Horse of the Year on line in Breeders’ Cup Classic

October 16, 2007 5:19 AM
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Less than two weeks from the Breeders’ Cup Classic, it looks like anybody’s race on paper, but Carl Nafzger wouldn’t change places with anybody.

The 66-year-old Texan trains Kentucky Derby and Travers winner Street Sense, who assuredly will be one of the favorites to win the $5 million Classic at Monmouth Park on Oct. 27. If he does, despite losing the Kentucky Cup Classic to Hard Spun in his last race, Horse of the Year honors would be his.

All he has to do is beat the likes of Lawyer Ron, Curlin, Hard Spun, Any Given Saturday and Tiago, among others, in the mile and a quarter race.

Nafzger is quick to draw a line through his colt’s defeat in the Kentucky Cup by the speedy Hard Spun, who led all the way in the 1 1/8-mile race on Turfway’s Polytrack. Despite an all-out effort by Street Sense and his jockey, Calvin Borel, they couldn’t pass Hard Spun.

"It was a match race," Nafzger said, "and you know who wins match races?" The question was rhetorical, the answer simple: speed horses, Nafzger affirmed, and Hard Spun fit the category.

"I think the Classic will be very contentious," Nafzger said from Kentucky, where Street Sense worked four furlongs under Borel in :48.40 at Churchill Downs on Oct. 9. Nafzger said the colt would work once more at Churchill before leaving for Monmouth, where he would have his final drill before the Classic.

"It’s a race that goes pretty deep, but as I’ve said, if we win, we deserve to be Horse of the Year," Nafzger said. "Of course, he’s never raced at Monmouth, although I have, but he’s not the kind of horse that needs to carry his track with him."

Street Sense, a son of the Irish-bred Street Cry owned by James Tafel, has raced at Tampa Bay Downs, Churchill Downs, Pimlico, Saratoga, Arlington and Keeneland, winning six times, with four seconds and two thirds from 12 starts. He has earned $4,128,200.

In addition to being an easy traveler, at least on traditional dirt surfaces, Street Sense isn’t fussy about directions or distances. He has won from six furlongs to a mile and a quarter, and he takes what Borel gives him. From early on, that’s been strictly the rider’s call.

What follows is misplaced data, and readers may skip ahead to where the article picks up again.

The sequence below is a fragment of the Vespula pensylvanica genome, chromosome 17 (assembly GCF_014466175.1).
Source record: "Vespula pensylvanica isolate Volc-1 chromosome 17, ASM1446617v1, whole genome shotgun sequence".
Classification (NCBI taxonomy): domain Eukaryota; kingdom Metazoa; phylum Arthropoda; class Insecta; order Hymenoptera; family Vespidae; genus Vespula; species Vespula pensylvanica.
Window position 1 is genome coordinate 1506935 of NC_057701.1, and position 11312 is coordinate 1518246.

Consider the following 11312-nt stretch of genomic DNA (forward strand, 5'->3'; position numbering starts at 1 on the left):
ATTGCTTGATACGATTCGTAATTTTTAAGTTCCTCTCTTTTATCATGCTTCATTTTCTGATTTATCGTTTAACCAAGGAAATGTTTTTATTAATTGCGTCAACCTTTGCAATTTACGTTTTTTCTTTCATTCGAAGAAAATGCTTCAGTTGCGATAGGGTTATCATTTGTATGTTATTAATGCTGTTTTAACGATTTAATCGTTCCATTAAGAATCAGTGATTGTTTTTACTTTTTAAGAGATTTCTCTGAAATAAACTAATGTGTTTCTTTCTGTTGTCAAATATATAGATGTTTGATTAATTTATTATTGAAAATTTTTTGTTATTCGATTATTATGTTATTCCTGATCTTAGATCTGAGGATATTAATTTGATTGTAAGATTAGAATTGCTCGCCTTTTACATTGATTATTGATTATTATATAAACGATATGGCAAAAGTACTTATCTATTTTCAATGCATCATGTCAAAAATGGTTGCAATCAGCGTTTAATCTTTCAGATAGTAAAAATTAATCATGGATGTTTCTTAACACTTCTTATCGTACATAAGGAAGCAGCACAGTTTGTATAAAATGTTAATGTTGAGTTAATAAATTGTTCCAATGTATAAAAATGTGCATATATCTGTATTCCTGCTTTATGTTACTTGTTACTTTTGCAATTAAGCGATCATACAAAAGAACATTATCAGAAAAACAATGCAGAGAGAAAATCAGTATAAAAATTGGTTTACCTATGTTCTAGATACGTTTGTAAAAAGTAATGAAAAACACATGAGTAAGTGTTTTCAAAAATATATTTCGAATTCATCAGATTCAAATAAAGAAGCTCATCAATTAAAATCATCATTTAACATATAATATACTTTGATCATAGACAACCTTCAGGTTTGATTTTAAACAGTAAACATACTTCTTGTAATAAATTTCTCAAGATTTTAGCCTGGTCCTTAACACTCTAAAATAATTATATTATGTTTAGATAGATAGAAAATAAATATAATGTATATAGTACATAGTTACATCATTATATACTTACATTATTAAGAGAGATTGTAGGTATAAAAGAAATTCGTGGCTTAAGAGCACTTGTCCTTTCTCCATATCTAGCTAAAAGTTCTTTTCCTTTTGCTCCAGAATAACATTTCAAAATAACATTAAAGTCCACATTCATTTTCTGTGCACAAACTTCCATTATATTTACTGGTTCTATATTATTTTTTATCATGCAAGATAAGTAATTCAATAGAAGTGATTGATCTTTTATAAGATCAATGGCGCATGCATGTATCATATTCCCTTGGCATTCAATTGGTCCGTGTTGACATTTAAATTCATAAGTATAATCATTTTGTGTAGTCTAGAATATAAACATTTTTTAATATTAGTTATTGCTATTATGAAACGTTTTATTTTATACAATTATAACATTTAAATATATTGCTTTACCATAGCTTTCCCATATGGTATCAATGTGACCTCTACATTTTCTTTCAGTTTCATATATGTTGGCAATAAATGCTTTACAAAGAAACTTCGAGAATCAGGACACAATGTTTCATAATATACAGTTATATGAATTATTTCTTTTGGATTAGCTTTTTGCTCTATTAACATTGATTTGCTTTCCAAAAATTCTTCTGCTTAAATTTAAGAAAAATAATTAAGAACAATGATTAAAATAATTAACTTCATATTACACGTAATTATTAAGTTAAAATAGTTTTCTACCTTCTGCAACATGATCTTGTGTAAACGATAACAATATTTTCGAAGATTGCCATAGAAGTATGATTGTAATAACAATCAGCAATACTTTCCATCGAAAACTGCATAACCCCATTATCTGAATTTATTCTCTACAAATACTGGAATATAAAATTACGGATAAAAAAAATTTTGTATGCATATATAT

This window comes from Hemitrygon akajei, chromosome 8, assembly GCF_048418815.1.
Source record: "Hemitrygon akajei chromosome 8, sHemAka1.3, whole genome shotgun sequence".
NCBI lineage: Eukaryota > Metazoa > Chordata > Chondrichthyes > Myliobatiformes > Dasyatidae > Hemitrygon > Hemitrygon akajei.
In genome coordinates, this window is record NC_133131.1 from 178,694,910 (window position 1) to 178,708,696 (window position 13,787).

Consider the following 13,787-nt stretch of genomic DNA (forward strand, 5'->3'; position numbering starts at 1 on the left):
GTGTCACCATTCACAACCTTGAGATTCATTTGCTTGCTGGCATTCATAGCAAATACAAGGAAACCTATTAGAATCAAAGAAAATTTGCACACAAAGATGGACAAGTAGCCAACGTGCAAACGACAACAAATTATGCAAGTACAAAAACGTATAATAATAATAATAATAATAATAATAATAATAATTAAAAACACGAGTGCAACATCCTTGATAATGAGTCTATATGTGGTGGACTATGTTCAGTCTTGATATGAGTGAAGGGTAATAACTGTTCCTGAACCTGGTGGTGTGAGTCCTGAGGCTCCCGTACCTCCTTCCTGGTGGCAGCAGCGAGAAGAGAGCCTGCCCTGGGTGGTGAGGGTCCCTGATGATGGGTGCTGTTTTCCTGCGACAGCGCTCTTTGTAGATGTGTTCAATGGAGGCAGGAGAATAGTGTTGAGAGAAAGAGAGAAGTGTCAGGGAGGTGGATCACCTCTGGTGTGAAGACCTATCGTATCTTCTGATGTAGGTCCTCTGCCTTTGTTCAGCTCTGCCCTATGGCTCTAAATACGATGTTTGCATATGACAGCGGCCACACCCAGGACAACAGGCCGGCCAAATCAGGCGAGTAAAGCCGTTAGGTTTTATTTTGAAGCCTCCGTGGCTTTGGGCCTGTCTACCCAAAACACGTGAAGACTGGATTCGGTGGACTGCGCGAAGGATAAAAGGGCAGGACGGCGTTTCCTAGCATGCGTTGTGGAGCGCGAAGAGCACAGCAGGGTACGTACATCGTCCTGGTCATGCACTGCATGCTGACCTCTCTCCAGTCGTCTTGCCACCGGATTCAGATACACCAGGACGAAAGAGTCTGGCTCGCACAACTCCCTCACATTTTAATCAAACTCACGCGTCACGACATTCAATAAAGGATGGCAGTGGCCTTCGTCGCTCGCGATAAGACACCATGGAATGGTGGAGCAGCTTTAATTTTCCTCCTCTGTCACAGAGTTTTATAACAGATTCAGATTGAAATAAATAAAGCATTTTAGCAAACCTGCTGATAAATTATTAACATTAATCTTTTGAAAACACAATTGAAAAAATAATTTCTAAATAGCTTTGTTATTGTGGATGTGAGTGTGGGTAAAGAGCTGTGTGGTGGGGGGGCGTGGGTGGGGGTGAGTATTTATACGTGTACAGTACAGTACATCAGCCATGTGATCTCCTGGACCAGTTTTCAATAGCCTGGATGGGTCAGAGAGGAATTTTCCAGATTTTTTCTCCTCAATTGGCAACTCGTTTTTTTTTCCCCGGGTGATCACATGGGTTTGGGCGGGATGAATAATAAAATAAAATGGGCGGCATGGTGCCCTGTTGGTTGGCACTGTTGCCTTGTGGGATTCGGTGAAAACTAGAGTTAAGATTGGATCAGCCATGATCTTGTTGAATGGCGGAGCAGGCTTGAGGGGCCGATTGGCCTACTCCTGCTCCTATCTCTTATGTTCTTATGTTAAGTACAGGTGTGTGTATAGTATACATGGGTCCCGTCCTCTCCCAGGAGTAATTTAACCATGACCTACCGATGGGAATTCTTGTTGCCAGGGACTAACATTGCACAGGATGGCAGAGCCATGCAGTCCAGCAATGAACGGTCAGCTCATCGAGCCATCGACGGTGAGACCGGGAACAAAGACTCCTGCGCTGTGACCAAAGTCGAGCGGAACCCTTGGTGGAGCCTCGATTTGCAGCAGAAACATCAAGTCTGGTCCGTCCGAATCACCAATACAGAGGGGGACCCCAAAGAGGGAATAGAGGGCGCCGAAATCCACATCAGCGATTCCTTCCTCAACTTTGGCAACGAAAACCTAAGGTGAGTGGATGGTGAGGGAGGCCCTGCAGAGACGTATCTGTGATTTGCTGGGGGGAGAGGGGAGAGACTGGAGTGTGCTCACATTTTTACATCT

"I haven’t given Calvin any instructions on strategy since the second time he rode him," Nafzger said. "He knows the horse and what he can do."

Street Sense was taken out of his game in the Kentucky Cup Classic, and both Nafzger and Borel know that. They expect a completely different scenario with a full field and serious pace contenders in the Breeders’ Cup.

"You’ve got to throw out the last race," Borel told the Blood-Horse. "I couldn’t ride him like I wanted and Carl knows that. He’s not a horse that’s going to lay close to the lead and stuff like that. We’ll have some pace next time . . . I think you’ll see a totally different race. I’ll be surprised if he gets beat."

Nafzger, being a trainer with caution ingrained in his DNA, takes a less-boastful stance.

"Whoever is Horse of the Year has to win the classic," he said. "It’s a hell of an honor, but by golly, you’d better earn it. When you earn it, you deserve it."

The homestretch

”¡ John Henry is gone but will not be forgotten. The old warrior died on Oct. 8 at the age of 32 at the Kentucky Horse Park, where he lived since 1985. Horse of the Year in 1981 and 1984 when conditioned by Hall of Fame trainer Ron McAnally, John Henry won 39 of 83 races (16 of them Grade I’s) and earned $6,591,860. His most memorable race came in the inaugural Arlington Million in 1981, when he and jockey Bill Shoemaker hung a nose defeat on The Bart and Eddie Delahoussaye, in a finish so tight the numbers weren’t put up until Shoe and Eddie D. reached the jocks’ room.

"It was so close," Delahoussaye recalled. "Shoe and me didn’t get together until the horses left the grass course and reached the main track, and he said, ”˜What do you think?,’ and I said, ”˜Bill, it’s so close, it’s hard to tell.’ When I got back to the jocks’ room, they finally put up the official sign, and Shoe said, ”˜Man, I was ready to holler at you to see if you wanted to split the (winner’s) percentage, and you got away from me.’ I said, ”˜Well, you got lucky. It would have cost you half of what you earned.’

The TV commentators on NBC had announced to the public over the air that The Bart had won the race, and they had to retract all of that, and it was a mess. There was a lot of controversy, and it was great because it was the first $1 million race. But John Henry was something else. He was a racehorse."

”¡ There have been Patrick Valenzuela sightings at Santa Anita recently. Expect news on his return soon. Nov. 26 marks one year since the oft-suspended jockey, now 45, has ridden.

”¡ Good news, bad news for Marion Jones: Bad: She had to surrender five gold medals won at the 2000 Olympics. Good: She can now zip right through airport security.

”¡ And I have two words on the alleged fixing of professional tennis matches: Who cares?